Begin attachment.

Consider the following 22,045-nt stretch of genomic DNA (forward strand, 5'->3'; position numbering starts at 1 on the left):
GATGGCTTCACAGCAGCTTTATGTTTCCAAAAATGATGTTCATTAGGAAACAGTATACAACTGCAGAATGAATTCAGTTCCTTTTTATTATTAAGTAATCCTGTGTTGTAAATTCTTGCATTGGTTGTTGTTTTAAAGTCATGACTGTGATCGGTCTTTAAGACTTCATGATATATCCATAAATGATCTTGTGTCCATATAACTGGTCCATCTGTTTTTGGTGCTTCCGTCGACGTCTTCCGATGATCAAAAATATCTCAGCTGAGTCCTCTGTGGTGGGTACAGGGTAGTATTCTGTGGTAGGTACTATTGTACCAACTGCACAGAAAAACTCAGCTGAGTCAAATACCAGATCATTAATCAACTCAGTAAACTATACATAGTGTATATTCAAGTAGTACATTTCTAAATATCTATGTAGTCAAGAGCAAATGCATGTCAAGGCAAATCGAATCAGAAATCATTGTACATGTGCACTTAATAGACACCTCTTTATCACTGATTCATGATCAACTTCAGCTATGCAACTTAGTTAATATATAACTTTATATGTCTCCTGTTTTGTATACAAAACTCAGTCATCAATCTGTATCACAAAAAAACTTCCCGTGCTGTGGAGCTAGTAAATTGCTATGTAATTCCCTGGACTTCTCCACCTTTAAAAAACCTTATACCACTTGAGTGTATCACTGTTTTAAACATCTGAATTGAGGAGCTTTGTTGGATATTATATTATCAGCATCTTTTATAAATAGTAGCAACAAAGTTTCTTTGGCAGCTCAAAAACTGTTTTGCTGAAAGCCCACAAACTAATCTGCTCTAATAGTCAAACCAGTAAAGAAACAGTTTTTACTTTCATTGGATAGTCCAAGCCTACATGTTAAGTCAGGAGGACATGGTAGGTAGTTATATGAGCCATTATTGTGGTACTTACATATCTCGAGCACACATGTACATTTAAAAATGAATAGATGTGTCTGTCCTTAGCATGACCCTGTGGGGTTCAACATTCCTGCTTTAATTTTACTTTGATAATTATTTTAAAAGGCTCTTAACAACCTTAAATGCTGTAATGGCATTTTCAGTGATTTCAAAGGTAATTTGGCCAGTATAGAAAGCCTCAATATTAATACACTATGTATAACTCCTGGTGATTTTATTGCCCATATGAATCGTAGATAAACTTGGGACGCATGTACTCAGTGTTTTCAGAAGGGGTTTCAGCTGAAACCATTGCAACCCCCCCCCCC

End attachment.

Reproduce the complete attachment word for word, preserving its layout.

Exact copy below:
Consider the following 22,045-nt stretch of genomic DNA (forward strand, 5'->3'; position numbering starts at 1 on the left):
GATGGCTTCACAGCAGCTTTATGTTTCCAAAAATGATGTTCATTAGGAAACAGTATACAACTGCAGAATGAATTCAGTTCCTTTTTATTATTAAGTAATCCTGTGTTGTAAATTCTTGCATTGGTTGTTGTTTTAAAGTCATGACTGTGATCGGTCTTTAAGACTTCATGATATATCCATAAATGATCTTGTGTCCATATAACTGGTCCATCTGTTTTTGGTGCTTCCGTCGACGTCTTCCGATGATCAAAAATATCTCAGCTGAGTCCTCTGTGGTGGGTACAGGGTAGTATTCTGTGGTAGGTACTATTGTACCAACTGCACAGAAAAACTCAGCTGAGTCAAATACCAGATCATTAATCAACTCAGTAAACTATACATAGTGTATATTCAAGTAGTACATTTCTAAATATCTATGTAGTCAAGAGCAAATGCATGTCAAGGCAAATCGAATCAGAAATCATTGTACATGTGCACTTAATAGACACCTCTTTATCACTGATTCATGATCAACTTCAGCTATGCAACTTAGTTAATATATAACTTTATATGTCTCCTGTTTTGTATACAAAACTCAGTCATCAATCTGTATCACAAAAAAACTTCCCGTGCTGTGGAGCTAGTAAATTGCTATGTAATTCCCTGGACTTCTCCACCTTTAAAAAACCTTATACCACTTGAGTGTATCACTGTTTTAAACATCTGAATTGAGGAGCTTTGTTGGATATTATATTATCAGCATCTTTTATAAATAGTAGCAACAAAGTTTCTTTGGCAGCTCAAAAACTGTTTTGCTGAAAGCCCACAAACTAATCTGCTCTAATAGTCAAACCAGTAAAGAAACAGTTTTTACTTTCATTGGATAGTCCAAGCCTACATGTTAAGTCAGGAGGACATGGTAGGTAGTTATATGAGCCATTATTGTGGTACTTACATATCTCGAGCACACATGTACATTTAAAAATGAATAGATGTGTCTGTCCTTAGCATGACCCTGTGGGGTTCAACATTCCTGCTTTAATTTTACTTTGATAATTATTTTAAAAGGCTCTTAACAACCTTAAATGCTGTAATGGCATTTTCAGTGATTTCAAAGGTAATTTGGCCAGTATAGAAAGCCTCAATATTAATACACTATGTATAACTCCTGGTGATTTTATTGCCCATATGAATCGTAGATAAACTTGGGACGCATGTACTCAGTGTTTTCAGAAGGGGTTTCAGCTGAAACCATTGCAACCCCCCCCCCC